Vacuuming DNA From the Air May Help Track Species, Improve Conservation

Species monitoring is essential to understanding and protecting populations. It’s also important in determining how environmental changes may be impacting wildlife. Now, a vacuum may prove to be an effective, non-invasive way to keep track of animals.

Two separate research teams – one in Denmark and one in the United Kingdom – used different methods to pull environmental DNA from the air within zoos. Their studies, both published in Current Biology, found that this approach allowed them to detect not just animals within the zoo, but those outside, as well. This could open the door to learning more about many species that may be a bit more difficult to track.

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Elizabeth Clare, leader of the UK study and assistant professor at York University in Canada, explains, “The non-invasive nature of this approach makes it particularly valuable for observing vulnerable or endangered species as well as those in hard-to-reach environments, such as caves and burrows. They do not have to be visible for us to know they are in the area if we can pick up traces of their DNA, literally out of thin air. Air sampling could revolutionise terrestrial biomonitoring and provide new opportunities to track the composition of animal communities as well as detect invasion of non-native species.”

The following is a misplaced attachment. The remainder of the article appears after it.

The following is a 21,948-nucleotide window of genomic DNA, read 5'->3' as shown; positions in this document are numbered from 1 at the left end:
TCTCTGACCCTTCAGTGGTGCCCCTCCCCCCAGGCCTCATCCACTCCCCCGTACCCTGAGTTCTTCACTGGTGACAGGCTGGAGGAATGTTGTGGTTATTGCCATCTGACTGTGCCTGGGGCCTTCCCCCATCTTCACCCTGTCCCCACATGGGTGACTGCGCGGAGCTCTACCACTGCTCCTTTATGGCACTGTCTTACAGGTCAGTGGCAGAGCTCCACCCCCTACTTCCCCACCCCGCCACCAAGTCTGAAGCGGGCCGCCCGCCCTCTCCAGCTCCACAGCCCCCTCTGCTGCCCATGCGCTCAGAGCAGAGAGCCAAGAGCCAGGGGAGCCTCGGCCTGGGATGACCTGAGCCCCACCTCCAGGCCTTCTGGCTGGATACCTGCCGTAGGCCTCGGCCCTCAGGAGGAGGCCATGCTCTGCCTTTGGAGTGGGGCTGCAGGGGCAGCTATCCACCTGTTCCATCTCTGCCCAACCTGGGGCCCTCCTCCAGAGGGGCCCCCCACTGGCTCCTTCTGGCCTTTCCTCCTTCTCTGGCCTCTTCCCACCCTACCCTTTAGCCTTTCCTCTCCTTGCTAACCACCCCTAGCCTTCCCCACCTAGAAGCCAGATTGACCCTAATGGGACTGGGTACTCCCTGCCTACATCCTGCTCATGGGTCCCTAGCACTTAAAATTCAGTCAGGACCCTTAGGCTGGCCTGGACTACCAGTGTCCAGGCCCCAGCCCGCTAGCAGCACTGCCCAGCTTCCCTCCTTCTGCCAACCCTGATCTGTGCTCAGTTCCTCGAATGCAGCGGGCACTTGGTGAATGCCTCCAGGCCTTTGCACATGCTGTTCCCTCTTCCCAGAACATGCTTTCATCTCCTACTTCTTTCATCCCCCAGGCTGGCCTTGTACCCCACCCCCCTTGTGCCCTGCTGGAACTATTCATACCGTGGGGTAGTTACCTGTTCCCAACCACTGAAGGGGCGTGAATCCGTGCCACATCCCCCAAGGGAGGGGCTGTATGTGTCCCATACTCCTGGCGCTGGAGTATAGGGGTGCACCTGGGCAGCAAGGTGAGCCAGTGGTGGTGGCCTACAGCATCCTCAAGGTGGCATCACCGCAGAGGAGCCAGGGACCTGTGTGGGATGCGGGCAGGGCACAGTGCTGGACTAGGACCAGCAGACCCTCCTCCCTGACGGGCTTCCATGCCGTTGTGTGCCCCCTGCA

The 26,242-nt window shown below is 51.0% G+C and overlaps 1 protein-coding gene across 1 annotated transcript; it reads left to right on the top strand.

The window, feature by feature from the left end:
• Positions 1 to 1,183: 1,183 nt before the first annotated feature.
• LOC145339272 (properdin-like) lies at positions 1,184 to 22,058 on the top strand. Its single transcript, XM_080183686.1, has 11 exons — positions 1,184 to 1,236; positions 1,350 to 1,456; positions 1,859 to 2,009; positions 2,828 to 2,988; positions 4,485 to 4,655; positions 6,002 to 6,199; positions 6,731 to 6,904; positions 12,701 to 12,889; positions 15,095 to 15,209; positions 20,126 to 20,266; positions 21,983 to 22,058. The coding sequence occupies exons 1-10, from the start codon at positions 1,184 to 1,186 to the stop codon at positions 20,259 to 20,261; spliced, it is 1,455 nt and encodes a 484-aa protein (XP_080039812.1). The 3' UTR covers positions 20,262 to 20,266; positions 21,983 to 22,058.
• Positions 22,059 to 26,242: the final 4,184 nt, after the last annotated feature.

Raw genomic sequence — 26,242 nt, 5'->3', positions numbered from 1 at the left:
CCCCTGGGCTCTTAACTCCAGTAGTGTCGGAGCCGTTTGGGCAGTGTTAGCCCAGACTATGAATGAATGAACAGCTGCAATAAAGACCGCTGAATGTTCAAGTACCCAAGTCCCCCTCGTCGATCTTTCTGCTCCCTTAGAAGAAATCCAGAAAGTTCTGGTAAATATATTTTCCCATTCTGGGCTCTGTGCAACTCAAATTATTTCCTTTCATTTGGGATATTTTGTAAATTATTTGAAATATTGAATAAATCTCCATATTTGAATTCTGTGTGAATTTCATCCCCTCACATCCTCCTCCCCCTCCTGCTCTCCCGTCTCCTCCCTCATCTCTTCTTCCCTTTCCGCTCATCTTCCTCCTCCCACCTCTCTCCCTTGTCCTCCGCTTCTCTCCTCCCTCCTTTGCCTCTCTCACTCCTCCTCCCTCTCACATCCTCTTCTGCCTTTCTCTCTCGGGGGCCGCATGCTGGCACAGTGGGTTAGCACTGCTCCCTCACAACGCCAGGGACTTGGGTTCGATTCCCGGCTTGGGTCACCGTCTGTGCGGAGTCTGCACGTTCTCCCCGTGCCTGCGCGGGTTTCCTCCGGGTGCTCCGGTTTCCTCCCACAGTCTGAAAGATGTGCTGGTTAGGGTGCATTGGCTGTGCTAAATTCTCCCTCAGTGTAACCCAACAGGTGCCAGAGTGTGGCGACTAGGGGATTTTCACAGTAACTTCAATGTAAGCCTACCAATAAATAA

Clare’s team investigated this approach by using sensitive filters attached to vacuum pumps. Within the more than 70 air samples collected from different spots around Hamerton Zoo Park, they detected DNA from 25 different species. That included animals within sealed buildings.

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The other team, led by University of Copenhagen associate professor Kristine Bohmann, collected air samples using a water-based vacuum and two blower fans with filters attached. They took 40 samples total in three different areas of Copenhagen Zoo. Using these methods, they were able to find DNA from nearly 50 species.

Bohmann says, “We were astonished when we saw the results. In just 40 samples, we detected 49 species spanning mammal, bird, amphibian, reptile and fish. In the Rainforest House we even detected the guppies in the pond, the two-toed sloth and the boa. When sampling air in just one outdoor site, we detected many of the animals with access to an outdoor enclosure in that part of the zoo, for example kea, ostrich and rhino.”

PHOTO: ADOBE STOCK / MIGUEL

It wasn’t just zoo animals, though. In London, the team detected DNA from Eurasian hedgehogs outside the zoo, while the researchers in Denmark detected red squirrel and water vole DNA. Interestingly, they even found DNA of the animals used as feed for the zoos, including cow, chicken, and fish.

While this approach requires further study, the researchers are hopeful it will help improve the way scientists monitor biodiversity and help support conservation strategies.

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